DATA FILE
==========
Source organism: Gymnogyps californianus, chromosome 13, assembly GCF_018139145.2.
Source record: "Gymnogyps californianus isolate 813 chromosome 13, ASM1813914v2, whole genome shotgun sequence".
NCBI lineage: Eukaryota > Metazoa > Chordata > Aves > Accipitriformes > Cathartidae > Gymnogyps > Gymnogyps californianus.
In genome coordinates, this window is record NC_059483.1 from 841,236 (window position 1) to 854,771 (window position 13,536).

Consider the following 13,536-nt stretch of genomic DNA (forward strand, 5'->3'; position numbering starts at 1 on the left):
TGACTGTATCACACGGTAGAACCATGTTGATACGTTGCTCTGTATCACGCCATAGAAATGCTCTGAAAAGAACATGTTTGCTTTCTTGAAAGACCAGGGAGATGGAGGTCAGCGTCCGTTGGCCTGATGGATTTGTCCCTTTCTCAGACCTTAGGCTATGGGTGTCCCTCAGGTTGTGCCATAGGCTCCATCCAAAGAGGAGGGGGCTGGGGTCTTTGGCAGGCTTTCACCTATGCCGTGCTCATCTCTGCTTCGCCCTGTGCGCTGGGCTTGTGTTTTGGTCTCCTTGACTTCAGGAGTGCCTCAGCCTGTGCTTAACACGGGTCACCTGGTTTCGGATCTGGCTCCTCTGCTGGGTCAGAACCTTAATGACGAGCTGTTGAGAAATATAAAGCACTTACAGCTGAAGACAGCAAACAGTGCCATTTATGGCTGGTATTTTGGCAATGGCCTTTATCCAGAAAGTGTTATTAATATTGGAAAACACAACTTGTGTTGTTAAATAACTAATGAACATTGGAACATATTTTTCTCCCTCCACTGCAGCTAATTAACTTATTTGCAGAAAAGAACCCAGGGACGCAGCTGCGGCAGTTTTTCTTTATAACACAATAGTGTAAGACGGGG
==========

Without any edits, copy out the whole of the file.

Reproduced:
Source organism: Gymnogyps californianus, chromosome 13, assembly GCF_018139145.2.
Source record: "Gymnogyps californianus isolate 813 chromosome 13, ASM1813914v2, whole genome shotgun sequence".
NCBI lineage: Eukaryota > Metazoa > Chordata > Aves > Accipitriformes > Cathartidae > Gymnogyps > Gymnogyps californianus.
In genome coordinates, this window is record NC_059483.1 from 841,236 (window position 1) to 854,771 (window position 13,536).

Consider the following 13,536-nt stretch of genomic DNA (forward strand, 5'->3'; position numbering starts at 1 on the left):
TGACTGTATCACACGGTAGAACCATGTTGATACGTTGCTCTGTATCACGCCATAGAAATGCTCTGAAAAGAACATGTTTGCTTTCTTGAAAGACCAGGGAGATGGAGGTCAGCGTCCGTTGGCCTGATGGATTTGTCCCTTTCTCAGACCTTAGGCTATGGGTGTCCCTCAGGTTGTGCCATAGGCTCCATCCAAAGAGGAGGGGGCTGGGGTCTTTGGCAGGCTTTCACCTATGCCGTGCTCATCTCTGCTTCGCCCTGTGCGCTGGGCTTGTGTTTTGGTCTCCTTGACTTCAGGAGTGCCTCAGCCTGTGCTTAACACGGGTCACCTGGTTTCGGATCTGGCTCCTCTGCTGGGTCAGAACCTTAATGACGAGCTGTTGAGAAATATAAAGCACTTACAGCTGAAGACAGCAAACAGTGCCATTTATGGCTGGTATTTTGGCAATGGCCTTTATCCAGAAAGTGTTATTAATATTGGAAAACACAACTTGTGTTGTTAAATAACTAATGAACATTGGAACATATTTTTCTCCCTCCACTGCAGCTAATTAACTTATTTGCAGAAAAGAACCCAGGGACGCAGCTGCGGCAGTTTTTCTTTATAACACAATAGTGTAAGACGGGG